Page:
for Sunday, July 12, 2009
In our Gospel reading today we hear how Jesus sent the Twelve out to
preach the Gospel in the various villages. He sends them out two by two
and gives them instructions about how to conduct themselves.
Some of these instructions might seem a bit incongruous to us: take one
tunic not two, wear sandals and take a staff; they were to take no money
There has been much ink spilt trying to work out the significance of
these regulations. Some think that they were to distinguish the Apostles
from other types of wandering preacher such as the Cynics.
But more likely Jesus simply requires his Apostles not to be burdened
with possessions and that they should obtain sustenance from the people
among whom they exercise their ministry.
The most important thing about an Apostle, though, is that he is sent.
Thatís the very meaning of the word Ėone who is sent.
We see the same with the Prophet Amos. The priest of Bethel tried to
chase him away but he said, "I was no prophet, nor have I belonged to
a company of prophets; I was a shepherd and a dresser of sycamores. The
Lord took me from following the flock, and said to me, Go, prophesy to my
If you read the Book of Amos you will discover that he is a most
reluctant prophet. He just wanted a quiet life, but he felt the call of
God so strongly that he was driven to leave his former occupation and
prophesy to the People of Israel.
He did not feel he had the skills to be a prophet unlike the many
others who belonged to the so-called guilds of prophets.
These were people who were in love with the job and status of a prophet
but they were institutionalised and only proclaimed messages that people
wanted to hear. Effectively that meant that they werenít prophets at
Amos, on the other hand, found himself proclaiming a message no one
wanted to listen to. He is more like a prophet of doom, his task was to
warn the people of a retribution if they continued in their bad ways.
The situation of Jesusí Apostles wasnít identical to Amos, the
message they were to preach was one of hope and love. However, they needed
the same sense of urgency; they were after all, proclaiming that the
Kingdom of God was close at hand.
The Apostles were proclaiming a message of change; inviting the people
to transform their lives completely so as to merit the Kingdom.
So while they were not actually prophets of doom proclaiming a disaster
yet to come, this was the reverse side of what was a real message of hope
for the world. After all, what could be more disastrous than losing the
chance of inheriting the Kingdom.
The Apostles are given two tasks 1) to cast out evil spirits and 2) to
heal the sick. It is no surprise to anyone since these were the things
that preoccupied Jesus throughout his public ministry.
We have little problem with healing of the sick, it is, after all, a
ministry that has been going on in the Church throughout its history.
We donít, however, hear very much about casting out of evil spirits.
Many people even deny that they exist and yet we read about them on every
page of the New Testament.
We must recognise that there is evil in the world, that thee are forces
at work that drag us away from Jesus. That is, after all, what sin is;
tapping into the forces of evil which are at work in the world and which
pull us away from the Gospel values.
Sin is insidious; it starts small and grows large. It entraps us, it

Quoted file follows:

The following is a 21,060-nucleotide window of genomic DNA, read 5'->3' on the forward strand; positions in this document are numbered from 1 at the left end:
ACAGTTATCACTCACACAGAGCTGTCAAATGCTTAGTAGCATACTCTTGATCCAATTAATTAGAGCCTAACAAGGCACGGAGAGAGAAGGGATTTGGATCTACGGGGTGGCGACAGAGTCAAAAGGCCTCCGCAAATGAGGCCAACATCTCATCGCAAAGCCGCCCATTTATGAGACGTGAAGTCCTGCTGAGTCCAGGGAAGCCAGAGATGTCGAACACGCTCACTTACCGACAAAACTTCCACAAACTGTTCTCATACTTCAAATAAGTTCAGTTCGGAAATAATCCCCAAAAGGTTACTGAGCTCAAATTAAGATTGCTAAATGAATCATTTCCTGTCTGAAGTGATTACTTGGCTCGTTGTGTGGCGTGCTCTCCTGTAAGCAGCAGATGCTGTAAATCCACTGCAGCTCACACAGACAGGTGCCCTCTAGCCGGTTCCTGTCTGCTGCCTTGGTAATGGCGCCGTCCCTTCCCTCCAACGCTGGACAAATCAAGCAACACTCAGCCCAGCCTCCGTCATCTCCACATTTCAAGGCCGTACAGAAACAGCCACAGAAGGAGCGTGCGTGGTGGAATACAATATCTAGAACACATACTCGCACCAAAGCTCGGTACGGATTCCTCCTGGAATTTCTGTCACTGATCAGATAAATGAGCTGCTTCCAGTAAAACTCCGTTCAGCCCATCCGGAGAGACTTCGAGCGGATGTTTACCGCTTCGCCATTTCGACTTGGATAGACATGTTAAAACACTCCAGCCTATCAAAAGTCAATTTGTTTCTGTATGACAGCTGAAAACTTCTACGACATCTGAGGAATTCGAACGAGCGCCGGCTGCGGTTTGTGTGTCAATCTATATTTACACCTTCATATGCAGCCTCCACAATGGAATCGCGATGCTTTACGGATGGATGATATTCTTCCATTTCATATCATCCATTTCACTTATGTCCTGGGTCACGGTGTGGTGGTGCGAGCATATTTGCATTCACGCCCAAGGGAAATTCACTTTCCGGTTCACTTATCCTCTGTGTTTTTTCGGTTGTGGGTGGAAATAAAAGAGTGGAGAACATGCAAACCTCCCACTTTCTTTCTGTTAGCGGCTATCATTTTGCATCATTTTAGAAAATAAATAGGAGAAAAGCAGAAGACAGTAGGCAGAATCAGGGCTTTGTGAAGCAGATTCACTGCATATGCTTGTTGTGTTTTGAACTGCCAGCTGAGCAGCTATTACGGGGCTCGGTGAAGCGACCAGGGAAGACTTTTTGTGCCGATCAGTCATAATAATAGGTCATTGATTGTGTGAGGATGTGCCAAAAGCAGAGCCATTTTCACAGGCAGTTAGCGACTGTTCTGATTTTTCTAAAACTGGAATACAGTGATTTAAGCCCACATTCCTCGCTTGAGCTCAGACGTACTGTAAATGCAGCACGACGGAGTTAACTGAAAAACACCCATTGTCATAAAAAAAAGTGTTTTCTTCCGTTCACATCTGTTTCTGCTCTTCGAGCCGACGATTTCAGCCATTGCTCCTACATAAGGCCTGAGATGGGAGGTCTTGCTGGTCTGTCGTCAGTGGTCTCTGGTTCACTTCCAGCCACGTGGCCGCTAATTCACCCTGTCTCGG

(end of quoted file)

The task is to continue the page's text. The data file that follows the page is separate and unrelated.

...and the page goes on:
seems attractive, even glamorous at first but at root it is ugly, nasty,
selfish and manipulative.
But the battle against evil has been won. It was won on the Cross of
Calvary and out of the Empty Tomb. What remains is the working out of the
implications of this victory. And we are presently living in that
in-between world between the Victory over Evil and the Last Judgement.
The devil has lost the battle but he is still dangerous, he can still
entrap us. It is our task to live good and holy lives and to fight against
evil wherever it may be found.
The Priests and Bishops have this as a special task; just like the
Apostles they have been given authority over evil spirits. Their ministry
in the Sacrament of Reconciliation is precisely about the driving out of
evil and reconciling people to Christ.
But this task is not given only to the clergy. It is one of the
principle tasks of any seriously minded Christian. We are not naÔve; we
know that the powers of evil are at work in the world, we know that evils
often disguises itself and often pretends to be good and worthwhile.
And we fight against evil by using the weapons Christ gives us; we
fight against evil with that which is good. We pray, we exercise charity,
we speak about holy things, we reach out the hand of love to the
marginalized and despised. We stick to the Gospel values, we speak up for
Christ, we identify evil and name it for what it is.
All these things are powerful weapons against the forces of evil in the
world and there is nothing soppy or weak-minded about them.
We Christians, we dedicated followers of Jesus, have our eyes open; we
are alert to the realities of life. We recognise evil for what it is; when
we see it we instinctively know that it is to be rejected. And at those
moments we should have instant recourse to prayer; we should call on
Christ to aid us and to use his power to dispel the evil that is in the
The victory has been won, but the consequences of the battle remain to
be worked out. And the battlefield is the world and indeed goes on within
our own hearts and in the lives of those around us.
Christ wants us to love him with our whole hearts but there are others
who are jealous and do what they can to get in the way and pull us away
from him. We are Christís Apostlesí, we are sent in his name, we have
authority and power. But we have, above all these things, personal contact
with him in prayer, the assurance of salvation and the knowledge that the
Victory has been won.
Readings of the day:
Reflections are available for the following Sundays: